Tuesday, April 19, 2011

jan zwicky: practising bach (loure)


Why is Bach's music more like speech than any other? Because of its wisdom, I think. Which means its tempering of lyric passion by domesticity, its grounding of the flash of lyric insight in domestic earth, the turf of dailyness.

    Let us think of music as a geometry of the emotions. Bach's practice, then, resembles that of the egyptians: Earth's measure as a way of charting the bottomlands of the Nile, the floodwaters of the heart, as a way of charting life. Opera, Greek tragedy, Romantic poetry tell us that sex and death are what we have to focus on if we want to understand any of the rest. Bach's music, by contrast, speaks directly to, and of, life itself -- the resonant ground of sex and death.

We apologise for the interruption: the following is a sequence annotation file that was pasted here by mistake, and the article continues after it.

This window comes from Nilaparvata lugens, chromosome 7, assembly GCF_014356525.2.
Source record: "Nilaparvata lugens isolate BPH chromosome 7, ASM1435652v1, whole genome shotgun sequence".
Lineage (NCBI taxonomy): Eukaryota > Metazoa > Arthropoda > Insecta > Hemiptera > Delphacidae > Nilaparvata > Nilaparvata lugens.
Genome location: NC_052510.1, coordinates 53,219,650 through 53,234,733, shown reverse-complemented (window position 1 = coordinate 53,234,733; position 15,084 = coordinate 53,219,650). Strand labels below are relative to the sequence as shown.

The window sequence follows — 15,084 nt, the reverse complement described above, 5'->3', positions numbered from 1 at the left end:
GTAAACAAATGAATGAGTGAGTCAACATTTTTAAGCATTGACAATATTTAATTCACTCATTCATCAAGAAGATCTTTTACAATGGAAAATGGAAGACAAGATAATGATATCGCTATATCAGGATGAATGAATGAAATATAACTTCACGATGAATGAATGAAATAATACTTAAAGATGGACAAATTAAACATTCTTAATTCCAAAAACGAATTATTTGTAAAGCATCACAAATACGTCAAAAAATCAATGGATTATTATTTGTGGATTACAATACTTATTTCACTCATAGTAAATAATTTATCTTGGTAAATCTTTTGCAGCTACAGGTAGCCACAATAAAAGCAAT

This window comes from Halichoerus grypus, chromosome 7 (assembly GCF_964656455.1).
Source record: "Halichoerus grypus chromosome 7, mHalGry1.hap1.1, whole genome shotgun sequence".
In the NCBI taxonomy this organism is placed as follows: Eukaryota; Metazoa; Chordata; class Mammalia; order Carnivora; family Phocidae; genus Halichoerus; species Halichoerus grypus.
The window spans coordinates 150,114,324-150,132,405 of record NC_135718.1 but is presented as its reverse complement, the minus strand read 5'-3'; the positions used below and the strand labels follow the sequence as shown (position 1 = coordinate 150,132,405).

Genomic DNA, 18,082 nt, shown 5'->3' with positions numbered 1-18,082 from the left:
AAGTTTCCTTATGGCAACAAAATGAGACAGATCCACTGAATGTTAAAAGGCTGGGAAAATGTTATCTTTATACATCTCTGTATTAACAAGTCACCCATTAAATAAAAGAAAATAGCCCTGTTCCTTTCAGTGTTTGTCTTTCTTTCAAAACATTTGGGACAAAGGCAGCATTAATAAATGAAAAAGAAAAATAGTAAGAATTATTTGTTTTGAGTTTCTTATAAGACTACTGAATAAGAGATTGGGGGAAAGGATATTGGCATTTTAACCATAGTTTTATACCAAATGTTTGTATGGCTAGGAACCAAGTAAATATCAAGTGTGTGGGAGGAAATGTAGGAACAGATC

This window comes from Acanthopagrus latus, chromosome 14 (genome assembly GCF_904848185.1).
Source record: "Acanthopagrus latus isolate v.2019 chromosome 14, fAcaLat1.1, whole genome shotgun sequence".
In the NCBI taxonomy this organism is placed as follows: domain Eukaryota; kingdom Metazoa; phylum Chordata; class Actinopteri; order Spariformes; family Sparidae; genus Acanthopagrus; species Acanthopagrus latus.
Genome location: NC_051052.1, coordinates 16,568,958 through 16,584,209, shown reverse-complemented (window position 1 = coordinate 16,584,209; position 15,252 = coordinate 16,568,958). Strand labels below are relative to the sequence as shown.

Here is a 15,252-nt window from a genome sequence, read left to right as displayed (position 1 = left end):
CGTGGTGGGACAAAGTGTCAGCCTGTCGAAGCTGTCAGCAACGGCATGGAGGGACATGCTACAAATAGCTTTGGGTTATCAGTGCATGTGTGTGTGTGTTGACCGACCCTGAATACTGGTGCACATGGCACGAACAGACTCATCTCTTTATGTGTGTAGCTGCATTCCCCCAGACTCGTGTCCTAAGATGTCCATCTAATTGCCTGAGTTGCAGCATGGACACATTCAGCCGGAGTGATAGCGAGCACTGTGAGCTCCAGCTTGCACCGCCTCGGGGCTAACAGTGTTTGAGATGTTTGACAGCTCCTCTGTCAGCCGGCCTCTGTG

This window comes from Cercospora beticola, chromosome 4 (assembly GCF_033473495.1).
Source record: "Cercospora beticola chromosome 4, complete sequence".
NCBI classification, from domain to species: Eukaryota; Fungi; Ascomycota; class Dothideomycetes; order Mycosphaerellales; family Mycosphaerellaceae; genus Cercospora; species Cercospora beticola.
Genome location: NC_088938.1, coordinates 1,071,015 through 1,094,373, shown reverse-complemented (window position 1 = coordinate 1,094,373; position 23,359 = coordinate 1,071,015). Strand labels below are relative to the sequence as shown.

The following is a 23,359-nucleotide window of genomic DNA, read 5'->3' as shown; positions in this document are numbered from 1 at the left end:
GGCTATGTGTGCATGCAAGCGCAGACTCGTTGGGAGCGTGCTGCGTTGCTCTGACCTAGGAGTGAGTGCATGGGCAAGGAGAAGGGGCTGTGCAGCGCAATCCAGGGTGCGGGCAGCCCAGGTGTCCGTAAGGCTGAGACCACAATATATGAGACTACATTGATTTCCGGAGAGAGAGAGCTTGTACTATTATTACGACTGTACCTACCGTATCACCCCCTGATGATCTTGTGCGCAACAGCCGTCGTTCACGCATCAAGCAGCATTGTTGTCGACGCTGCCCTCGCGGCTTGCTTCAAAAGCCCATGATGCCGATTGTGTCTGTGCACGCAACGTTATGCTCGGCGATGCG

And it does this not without ornamentation, but without fuss: the golden ratio in the whelk shell lying on the beach, the leaf whorl opening to sun, the presence of the divine in the chipped dish drying in the rack, that miracle: good days, bad days, a sick kid, a shaft of sunlight on the organ bench. Talk to me, I'm listening.

and now, click on this link to hear the loure.

Zwicky, Jan. "Practising Bach" The Best Canadian Poetry in English. Markham: Tightrope Books, 2009.